How to Play a Stock Market Correction

I have made no secret of my belief that mega-cap stocks are overvalued. By the end of last week, the SPDR S&P 500 ETF Trust (SPY) was back to breakeven for the year despite the coronavirus pandemic. In a moment, I’ll show you a trade I just made in my own account to cash in on a big drop in the SPY.

First, a quick explanation as to why I believe SPY is ripe for a pullback. Six weeks ago, I described “An Early Warning Signal for the Stock Market” that is based on three companies that are acutely sensitive to economic activity in China:

  • BHP Group (NYSE: BHP), which provides China with much of the iron ore it requires to operate its steel mills.
  • China Southern Airlines (NYSE: ZNH), which relies heavily on travel by Chinese businessmen and tourists for most of its revenue.
  • Yum China (NYSE: YUMC), operator of more than 9,000 fast food restaurants serving China’s working class.

For the sake of brevity, I will refer to these three stocks as “BZY” for the first initial in each of their trading symbols. Earlier this year, these three stocks fell markedly, shortly before a similar-sized drop in SPY as shown in the chart below.

By March 23, both BZY and SPY had fallen by roughly the same amount. BZY was down 31.7% for the year while SPY had lost 30.3%. Since then, their behavior has been quite different.

At the end of May, BZY had rallied 24.3% while SPY was up 36.5%. That is a 50% differential in favor of SPY, suggesting the U.S. economy will be able to recover substantially faster than China’s.

Choosing a Path

Given the degree to which so many mega-cap stocks are dependent on China for their supply chain and/or customer base, I find that discrepancy difficult to reconcile. Hence, the trade I made in my own account last week.

In this case, I wanted to make a small bet with big upside potential so I chose an options trade. Options are highly leveraged, greatly amplifying the potential for gain (and loss).

As with all options, I had to first select the underlying security on which the option is based. Since I’m betting on SPY, I chose the iPath Series B S&P 500 VIX Short-Term Futures ETN (BATS: VXX).

Simply put, VXX tracks the direction of the CBOE Volatility Index (VIX). VIX is sometimes referred to as the “Fear Index” since its value goes up when demand for put options on SPY increases. A put option rises in value when the price of the underlying security does down.

Next, I had to choose an expiration date for my option. Since I believe a drop in SPY will occur within the next two months, I chose an expiration date of August 21. That leaves plenty of time for most S&P constituents to release their Q2 results, which I suspect will be worse than expected.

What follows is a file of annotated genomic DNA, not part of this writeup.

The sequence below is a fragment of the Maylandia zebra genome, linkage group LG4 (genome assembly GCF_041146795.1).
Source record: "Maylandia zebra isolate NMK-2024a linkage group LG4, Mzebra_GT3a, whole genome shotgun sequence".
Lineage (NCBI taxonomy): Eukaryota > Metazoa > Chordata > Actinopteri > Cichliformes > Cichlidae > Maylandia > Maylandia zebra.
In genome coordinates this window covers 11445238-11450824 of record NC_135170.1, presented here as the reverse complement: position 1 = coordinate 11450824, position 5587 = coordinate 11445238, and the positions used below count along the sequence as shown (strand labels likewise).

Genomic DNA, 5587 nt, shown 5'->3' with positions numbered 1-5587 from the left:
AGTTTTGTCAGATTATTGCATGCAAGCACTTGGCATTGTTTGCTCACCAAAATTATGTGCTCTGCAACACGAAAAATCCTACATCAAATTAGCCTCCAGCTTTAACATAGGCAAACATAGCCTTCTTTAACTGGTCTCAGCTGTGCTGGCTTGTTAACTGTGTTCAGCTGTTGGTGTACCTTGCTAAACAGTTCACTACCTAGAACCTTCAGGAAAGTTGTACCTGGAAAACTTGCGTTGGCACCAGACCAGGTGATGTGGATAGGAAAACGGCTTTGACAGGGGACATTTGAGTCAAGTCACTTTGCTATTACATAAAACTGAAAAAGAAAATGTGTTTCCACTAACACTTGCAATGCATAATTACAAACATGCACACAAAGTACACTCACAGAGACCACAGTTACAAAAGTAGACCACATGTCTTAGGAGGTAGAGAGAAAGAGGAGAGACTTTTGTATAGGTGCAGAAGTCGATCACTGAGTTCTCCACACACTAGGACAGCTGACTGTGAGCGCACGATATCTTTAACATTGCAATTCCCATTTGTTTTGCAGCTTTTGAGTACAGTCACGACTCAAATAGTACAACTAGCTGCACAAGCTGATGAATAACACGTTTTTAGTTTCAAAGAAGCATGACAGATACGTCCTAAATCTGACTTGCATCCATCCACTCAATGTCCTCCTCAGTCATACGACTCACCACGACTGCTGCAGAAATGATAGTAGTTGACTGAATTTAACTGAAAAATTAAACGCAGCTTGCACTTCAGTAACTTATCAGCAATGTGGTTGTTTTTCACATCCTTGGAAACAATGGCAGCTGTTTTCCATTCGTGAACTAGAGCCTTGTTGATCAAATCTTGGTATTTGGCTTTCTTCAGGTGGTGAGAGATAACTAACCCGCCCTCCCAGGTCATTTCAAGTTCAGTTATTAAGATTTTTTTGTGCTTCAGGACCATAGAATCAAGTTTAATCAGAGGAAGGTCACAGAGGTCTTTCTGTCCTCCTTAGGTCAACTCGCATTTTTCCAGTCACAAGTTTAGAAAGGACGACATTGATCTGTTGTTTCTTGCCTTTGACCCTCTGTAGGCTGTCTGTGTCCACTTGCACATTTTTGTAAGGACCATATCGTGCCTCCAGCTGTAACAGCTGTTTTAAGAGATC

Finally, I must choose a strike price at which my option can be exercised. The day I bought my option VXX was trading near $32, so I chose the $30 strike price. I paid $6 for my option.

Since I bought a call option on VXX, its price will have to rise above $36 for this trade to be profitable. That could easily happen. When the stock market hit the skids back in March, VXX quickly surged above $78.

Correction Insurance

I’m not expecting a move of that magnitude this time. But I don’t need a huge move to double my money. All I need is for VXX to rise above $42. At that price, my option would have $12 of intrinsic value. That’s twice the $6 premium I paid for it.

The downside risk is that my option could become worthless. If SPY keeps going up, the value of my option will drop. If VXX falls below $30 by expiration, I would lose everything I paid for my call option.

I don’t think that is likely. During the past six weeks, BZY has briefly spiked only to fall back immediately. Meanwhile, SPY just kept going up as if nothing was wrong.

But something is wrong. Unemployment is soaring while consumer spending is plunging. Yes, the economy is gradually opening back up. But it will be a long time until unemployment and consumer spending are back to normal levels.

Watch This Video: The Calculus of COVID-19

I don’t like the idea of betting on the stock market to go down. In fact, I hold shares or call options on 20 companies in my portfolio. I view my trade on VXX as a short-term insurance policy to protect my portfolio from a stock market correction over the summer.

I’ll be the first to admit that I have a higher risk tolerance than do most other folks. You may prefer following a system that generates steady gains through all types of markets. If so, then consider following the advice of my colleague, Amber Hestla.

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